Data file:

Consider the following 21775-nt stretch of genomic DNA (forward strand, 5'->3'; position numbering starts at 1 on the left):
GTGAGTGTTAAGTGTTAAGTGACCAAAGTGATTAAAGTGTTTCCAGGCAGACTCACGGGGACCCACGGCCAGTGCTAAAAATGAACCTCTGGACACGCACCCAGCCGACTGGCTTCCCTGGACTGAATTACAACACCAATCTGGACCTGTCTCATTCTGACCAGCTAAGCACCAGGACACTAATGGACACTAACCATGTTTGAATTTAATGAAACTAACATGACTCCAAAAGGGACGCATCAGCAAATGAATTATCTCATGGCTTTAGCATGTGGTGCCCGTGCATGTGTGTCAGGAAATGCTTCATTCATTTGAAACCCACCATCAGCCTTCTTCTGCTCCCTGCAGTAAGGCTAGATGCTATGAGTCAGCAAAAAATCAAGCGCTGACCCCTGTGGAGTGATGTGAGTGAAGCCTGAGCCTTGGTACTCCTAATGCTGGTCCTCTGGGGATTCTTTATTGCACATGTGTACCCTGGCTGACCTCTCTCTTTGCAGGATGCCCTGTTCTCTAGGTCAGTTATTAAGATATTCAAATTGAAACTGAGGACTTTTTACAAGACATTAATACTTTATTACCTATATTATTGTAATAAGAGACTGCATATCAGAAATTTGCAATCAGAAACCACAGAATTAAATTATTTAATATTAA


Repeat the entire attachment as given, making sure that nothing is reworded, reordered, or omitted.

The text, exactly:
Consider the following 21775-nt stretch of genomic DNA (forward strand, 5'->3'; position numbering starts at 1 on the left):
GTGAGTGTTAAGTGTTAAGTGACCAAAGTGATTAAAGTGTTTCCAGGCAGACTCACGGGGACCCACGGCCAGTGCTAAAAATGAACCTCTGGACACGCACCCAGCCGACTGGCTTCCCTGGACTGAATTACAACACCAATCTGGACCTGTCTCATTCTGACCAGCTAAGCACCAGGACACTAATGGACACTAACCATGTTTGAATTTAATGAAACTAACATGACTCCAAAAGGGACGCATCAGCAAATGAATTATCTCATGGCTTTAGCATGTGGTGCCCGTGCATGTGTGTCAGGAAATGCTTCATTCATTTGAAACCCACCATCAGCCTTCTTCTGCTCCCTGCAGTAAGGCTAGATGCTATGAGTCAGCAAAAAATCAAGCGCTGACCCCTGTGGAGTGATGTGAGTGAAGCCTGAGCCTTGGTACTCCTAATGCTGGTCCTCTGGGGATTCTTTATTGCACATGTGTACCCTGGCTGACCTCTCTCTTTGCAGGATGCCCTGTTCTCTAGGTCAGTTATTAAGATATTCAAATTGAAACTGAGGACTTTTTACAAGACATTAATACTTTATTACCTATATTATTGTAATAAGAGACTGCATATCAGAAATTTGCAATCAGAAACCACAGAATTAAATTATTTAATATTAA